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Court of Appeal, Second District, Division 5, California.

The PEOPLE of the State of California, Plaintiff and Respondent, v. Richard William FULKS, Jr., Gregory Keith Sowell and Michael Wayne Hayes, Defendants and Appellants.

Cr. 33237.

Decided: September 25, 1980

Herbert F. Blanck, Encino, under appointment by the Court of Appeal, for defendant and appellant Fulks. Anthony J. Despol, Manhattan Beach, under appointment by the Court of Appeal, for defendant and appellant Sowell. Norman W. De Carteret, Sherman Oaks, under appointment by the Court of Appeal, for defendant and appellant Hayes. Evelle J. Younger and George Deukmejian, Attys. Gen., Robert H. Philibosian, Chief Asst. Atty. Gen., S. Clark Moore, Asst. Atty. Gen., James H. Kline and Donald J. Oeser, Deputy Attys. Gen., for plaintiff and respondent.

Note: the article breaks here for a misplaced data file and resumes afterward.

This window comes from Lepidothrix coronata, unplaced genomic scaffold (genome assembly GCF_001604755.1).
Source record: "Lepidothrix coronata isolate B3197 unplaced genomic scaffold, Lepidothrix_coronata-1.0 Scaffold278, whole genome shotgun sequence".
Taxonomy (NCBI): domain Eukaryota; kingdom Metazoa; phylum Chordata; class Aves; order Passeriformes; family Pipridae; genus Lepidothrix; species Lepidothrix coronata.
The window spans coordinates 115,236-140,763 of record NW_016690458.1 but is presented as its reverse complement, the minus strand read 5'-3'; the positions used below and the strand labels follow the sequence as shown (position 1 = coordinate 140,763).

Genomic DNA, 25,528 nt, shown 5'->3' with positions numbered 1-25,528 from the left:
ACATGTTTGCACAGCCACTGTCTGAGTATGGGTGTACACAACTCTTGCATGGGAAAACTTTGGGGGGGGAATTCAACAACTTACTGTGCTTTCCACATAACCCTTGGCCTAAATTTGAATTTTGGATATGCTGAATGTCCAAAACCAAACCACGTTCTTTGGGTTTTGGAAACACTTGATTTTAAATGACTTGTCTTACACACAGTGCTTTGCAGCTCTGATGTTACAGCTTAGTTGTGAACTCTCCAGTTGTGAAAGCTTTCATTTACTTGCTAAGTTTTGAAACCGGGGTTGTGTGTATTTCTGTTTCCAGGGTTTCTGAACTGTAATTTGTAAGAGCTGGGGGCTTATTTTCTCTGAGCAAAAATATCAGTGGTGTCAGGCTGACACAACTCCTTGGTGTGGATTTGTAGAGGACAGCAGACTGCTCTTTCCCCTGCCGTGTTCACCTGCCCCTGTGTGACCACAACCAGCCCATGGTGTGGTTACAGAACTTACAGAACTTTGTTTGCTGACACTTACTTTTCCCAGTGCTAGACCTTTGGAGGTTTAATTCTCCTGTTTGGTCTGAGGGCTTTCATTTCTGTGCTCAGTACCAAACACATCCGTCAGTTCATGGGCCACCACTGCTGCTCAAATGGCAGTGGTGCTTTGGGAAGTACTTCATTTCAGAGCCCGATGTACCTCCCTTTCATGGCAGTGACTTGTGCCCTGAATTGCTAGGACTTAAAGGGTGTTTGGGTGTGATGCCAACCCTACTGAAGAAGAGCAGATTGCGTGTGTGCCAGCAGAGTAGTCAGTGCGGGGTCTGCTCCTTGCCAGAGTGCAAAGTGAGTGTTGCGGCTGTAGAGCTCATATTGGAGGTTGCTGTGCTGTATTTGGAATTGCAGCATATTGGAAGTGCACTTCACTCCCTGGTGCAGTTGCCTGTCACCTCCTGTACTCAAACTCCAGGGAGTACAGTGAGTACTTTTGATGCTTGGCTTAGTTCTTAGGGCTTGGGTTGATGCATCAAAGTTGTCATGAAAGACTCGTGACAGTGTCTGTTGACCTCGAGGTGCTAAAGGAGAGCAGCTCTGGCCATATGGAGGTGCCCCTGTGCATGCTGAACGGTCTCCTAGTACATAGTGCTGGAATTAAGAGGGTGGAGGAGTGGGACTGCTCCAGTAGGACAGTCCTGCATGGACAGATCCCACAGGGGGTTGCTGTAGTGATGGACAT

A jury convicted each of three defendants of robbery (Pen.Code, s 211) and found that they were armed with a firearm at the time of the commission of the offense. (Pen.Code, s 12022(a).) Fulks was sentenced to state prison for a term of five years-the four-year upper term for the robbery plus a one-year enhancement for the armed finding. Sowell and Hayes were each sentenced to the California Youth Authority for similar five-year terms. All defendants appeal.


Much of the prosecution case was based on the testimony and prior inconsistent statements of Mark Colasurdo. Colasurdo was working alone in the pay booth at a self-service gas station on Arroyo Parkway in Pasadena during the early morning hours of November 15, 1977. Colasurdo testified that two men approached him wearing “masks,” one of which was a blue bandanna worn across the lower part of the face. A third individual stood off to the side. All three appeared to be black, around 25 years of age. The man with the blue bandanna pointed a brown .38 caliber pistol at Colasurdo and demanded money. Colasurdo removed some bills-ones, fives and tens-from the cash drawer and slipped them under the door.